For Students From Abroad: Preparing For Arriving At Halls
“Don’t forget your toothbrush!”
“Be sure to take enough money.”
But what happens once you actually get there, on the day you get there? Here are four things most people forget to tell you about moving abroad to uni, that you most definitely should keep in mind.
Become a Tetris master
The halls will be small. Which shouldn’t be a big problem if you only have a couple of suitcases, but be warned: the space is really confined. If you’re tall enough, you might even be able to write on your desk, take a shower and lay in bed all at the same time.
Though we’d like to think the small halls are part of the uni’s hidden agenda to urge students to socialise outside of their rooms (and not at all due to budget costs) you’re gonna be here for a large part of your initial uni life. It’s worth spending a little effort into making it homely.
Conquer the (first) night
Ideally, you should plan your flight so that it lands sometime around midday, giving you enough time to get to the halls and still have the stores open. But sometimes this is not always possible. The Independent made a (very thorough) list of all the things you should remember to bring for your first term, but there are three things you should absolutely never forget.
- Buy your dinner and breakfast at the airport. Get two sandwiches, or a salad, or a packet of crisps – anything really!
- You won’t have any bedding. Therefore, it might be worth adding a bed spread to your list of items to pack. It might take a tiny bit of space in your luggage, but it will be worth it. Who knows what things that poor mattress has touched (also, it’ll get cold at night, so bring a thick jumper).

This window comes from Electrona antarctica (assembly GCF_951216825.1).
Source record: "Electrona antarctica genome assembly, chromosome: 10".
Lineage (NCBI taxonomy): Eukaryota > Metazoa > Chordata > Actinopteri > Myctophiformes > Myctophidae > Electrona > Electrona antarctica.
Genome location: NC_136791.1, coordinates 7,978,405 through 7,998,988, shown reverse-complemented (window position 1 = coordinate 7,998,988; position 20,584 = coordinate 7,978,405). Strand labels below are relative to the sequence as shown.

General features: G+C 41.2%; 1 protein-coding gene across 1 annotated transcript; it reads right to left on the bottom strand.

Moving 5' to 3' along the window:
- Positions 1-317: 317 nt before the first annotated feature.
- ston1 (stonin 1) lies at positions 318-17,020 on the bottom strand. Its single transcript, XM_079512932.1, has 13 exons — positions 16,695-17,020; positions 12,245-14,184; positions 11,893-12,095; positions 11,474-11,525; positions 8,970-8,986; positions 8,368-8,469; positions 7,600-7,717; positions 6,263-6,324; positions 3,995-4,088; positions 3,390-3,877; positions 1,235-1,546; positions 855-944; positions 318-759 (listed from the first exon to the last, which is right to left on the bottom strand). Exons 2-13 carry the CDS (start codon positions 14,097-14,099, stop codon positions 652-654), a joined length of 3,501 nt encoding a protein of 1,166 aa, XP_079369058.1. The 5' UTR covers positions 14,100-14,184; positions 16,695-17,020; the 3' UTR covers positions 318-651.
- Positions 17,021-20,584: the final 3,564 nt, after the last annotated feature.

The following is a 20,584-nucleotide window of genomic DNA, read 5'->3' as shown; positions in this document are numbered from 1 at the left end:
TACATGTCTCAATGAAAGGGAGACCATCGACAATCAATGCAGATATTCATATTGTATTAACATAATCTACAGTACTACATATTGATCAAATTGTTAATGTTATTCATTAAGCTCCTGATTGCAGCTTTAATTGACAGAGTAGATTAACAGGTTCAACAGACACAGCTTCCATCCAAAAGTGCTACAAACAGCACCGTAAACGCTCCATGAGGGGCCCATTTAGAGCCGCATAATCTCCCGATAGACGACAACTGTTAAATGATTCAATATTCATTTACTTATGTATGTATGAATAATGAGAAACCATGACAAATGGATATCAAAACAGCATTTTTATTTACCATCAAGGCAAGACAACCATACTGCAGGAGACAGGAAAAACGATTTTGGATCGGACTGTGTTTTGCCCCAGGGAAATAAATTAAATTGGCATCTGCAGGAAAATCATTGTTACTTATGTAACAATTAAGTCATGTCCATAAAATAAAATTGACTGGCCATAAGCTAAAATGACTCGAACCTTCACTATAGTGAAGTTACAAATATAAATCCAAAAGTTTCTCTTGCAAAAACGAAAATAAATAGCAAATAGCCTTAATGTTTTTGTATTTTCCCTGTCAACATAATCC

- For those of you lucky enough to land a room with an ensuite: don’t forget the toilet or tissue paper.
Rule the streets
Another good idea is to arrive a few days before classes actually start. This It really does help in getting you to adapt to your surroundings. Take a walk around the city centre to look at grocery stores, household stores, pubs, etc. Get a feel of the place so you don’t feel like a complete outsider.
Sara Tardiff argues that, amongst other things, the best way to get to know a place is to get lost in it – even if half the time it’s not what you intended. If anything, this will give you a chance to explore public transport and get to know people by asking for directions. For peace of mind, it’s probably best to keep a map/smartphone around.
Finally… be a health wizard
It might not sound like the most important thing to do at the beginning, but it’s always best to get it out of the way: find the nearest GP practice and register with them. Usually they will be somewhere in the uni grounds, but this is sometimes not the case.
Having your details in their register is always best in your own interest if something happens. Plus, the NHS (the publicly funded national healthcare system for England and one of the four National Health Services of the United Kingdom), is very good at accommodating foreigners. Take a look at their online booklet; it might come in handy!
And don’t worry if you don’t feel like you fit in straight away. At the end of the day no-one who gets to halls, be it foreigners or locals, has any idea what they’re doing. It’s part of the experience!